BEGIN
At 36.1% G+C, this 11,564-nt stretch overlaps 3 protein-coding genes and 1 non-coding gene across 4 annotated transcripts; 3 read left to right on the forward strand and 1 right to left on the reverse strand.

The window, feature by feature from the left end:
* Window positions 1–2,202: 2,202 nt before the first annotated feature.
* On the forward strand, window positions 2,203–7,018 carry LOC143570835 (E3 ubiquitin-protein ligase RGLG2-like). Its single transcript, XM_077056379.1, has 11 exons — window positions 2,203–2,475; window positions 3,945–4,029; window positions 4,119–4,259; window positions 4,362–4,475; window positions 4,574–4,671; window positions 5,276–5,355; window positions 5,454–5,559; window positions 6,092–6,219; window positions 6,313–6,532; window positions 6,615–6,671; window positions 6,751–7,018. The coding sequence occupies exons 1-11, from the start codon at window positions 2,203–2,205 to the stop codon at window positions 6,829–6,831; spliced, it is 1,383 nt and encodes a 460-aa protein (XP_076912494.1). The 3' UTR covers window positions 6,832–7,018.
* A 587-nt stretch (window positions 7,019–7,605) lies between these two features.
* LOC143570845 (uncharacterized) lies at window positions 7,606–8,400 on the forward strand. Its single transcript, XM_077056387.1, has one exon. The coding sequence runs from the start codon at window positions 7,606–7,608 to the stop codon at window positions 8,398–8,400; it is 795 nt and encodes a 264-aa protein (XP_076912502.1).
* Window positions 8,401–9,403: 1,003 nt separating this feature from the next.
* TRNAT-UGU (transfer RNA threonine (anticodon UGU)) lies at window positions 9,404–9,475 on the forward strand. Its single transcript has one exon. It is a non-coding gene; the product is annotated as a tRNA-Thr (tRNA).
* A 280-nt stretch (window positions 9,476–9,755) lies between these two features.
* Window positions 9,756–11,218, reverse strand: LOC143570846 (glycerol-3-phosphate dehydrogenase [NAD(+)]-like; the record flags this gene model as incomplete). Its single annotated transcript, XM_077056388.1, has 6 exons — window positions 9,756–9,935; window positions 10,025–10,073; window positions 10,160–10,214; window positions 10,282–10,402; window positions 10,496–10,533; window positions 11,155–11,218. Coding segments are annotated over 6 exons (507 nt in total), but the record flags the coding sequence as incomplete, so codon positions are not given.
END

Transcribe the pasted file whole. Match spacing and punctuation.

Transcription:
At 36.1% G+C, this 11,564-nt stretch overlaps 3 protein-coding genes and 1 non-coding gene across 4 annotated transcripts; 3 read left to right on the forward strand and 1 right to left on the reverse strand.

The window, feature by feature from the left end:
* Window positions 1–2,202: 2,202 nt before the first annotated feature.
* On the forward strand, window positions 2,203–7,018 carry LOC143570835 (E3 ubiquitin-protein ligase RGLG2-like). Its single transcript, XM_077056379.1, has 11 exons — window positions 2,203–2,475; window positions 3,945–4,029; window positions 4,119–4,259; window positions 4,362–4,475; window positions 4,574–4,671; window positions 5,276–5,355; window positions 5,454–5,559; window positions 6,092–6,219; window positions 6,313–6,532; window positions 6,615–6,671; window positions 6,751–7,018. The coding sequence occupies exons 1-11, from the start codon at window positions 2,203–2,205 to the stop codon at window positions 6,829–6,831; spliced, it is 1,383 nt and encodes a 460-aa protein (XP_076912494.1). The 3' UTR covers window positions 6,832–7,018.
* A 587-nt stretch (window positions 7,019–7,605) lies between these two features.
* LOC143570845 (uncharacterized) lies at window positions 7,606–8,400 on the forward strand. Its single transcript, XM_077056387.1, has one exon. The coding sequence runs from the start codon at window positions 7,606–7,608 to the stop codon at window positions 8,398–8,400; it is 795 nt and encodes a 264-aa protein (XP_076912502.1).
* Window positions 8,401–9,403: 1,003 nt separating this feature from the next.
* TRNAT-UGU (transfer RNA threonine (anticodon UGU)) lies at window positions 9,404–9,475 on the forward strand. Its single transcript has one exon. It is a non-coding gene; the product is annotated as a tRNA-Thr (tRNA).
* A 280-nt stretch (window positions 9,476–9,755) lies between these two features.
* Window positions 9,756–11,218, reverse strand: LOC143570846 (glycerol-3-phosphate dehydrogenase [NAD(+)]-like; the record flags this gene model as incomplete). Its single annotated transcript, XM_077056388.1, has 6 exons — window positions 9,756–9,935; window positions 10,025–10,073; window positions 10,160–10,214; window positions 10,282–10,402; window positions 10,496–10,533; window positions 11,155–11,218. Coding segments are annotated over 6 exons (507 nt in total), but the record flags the coding sequence as incomplete, so codon positions are not given.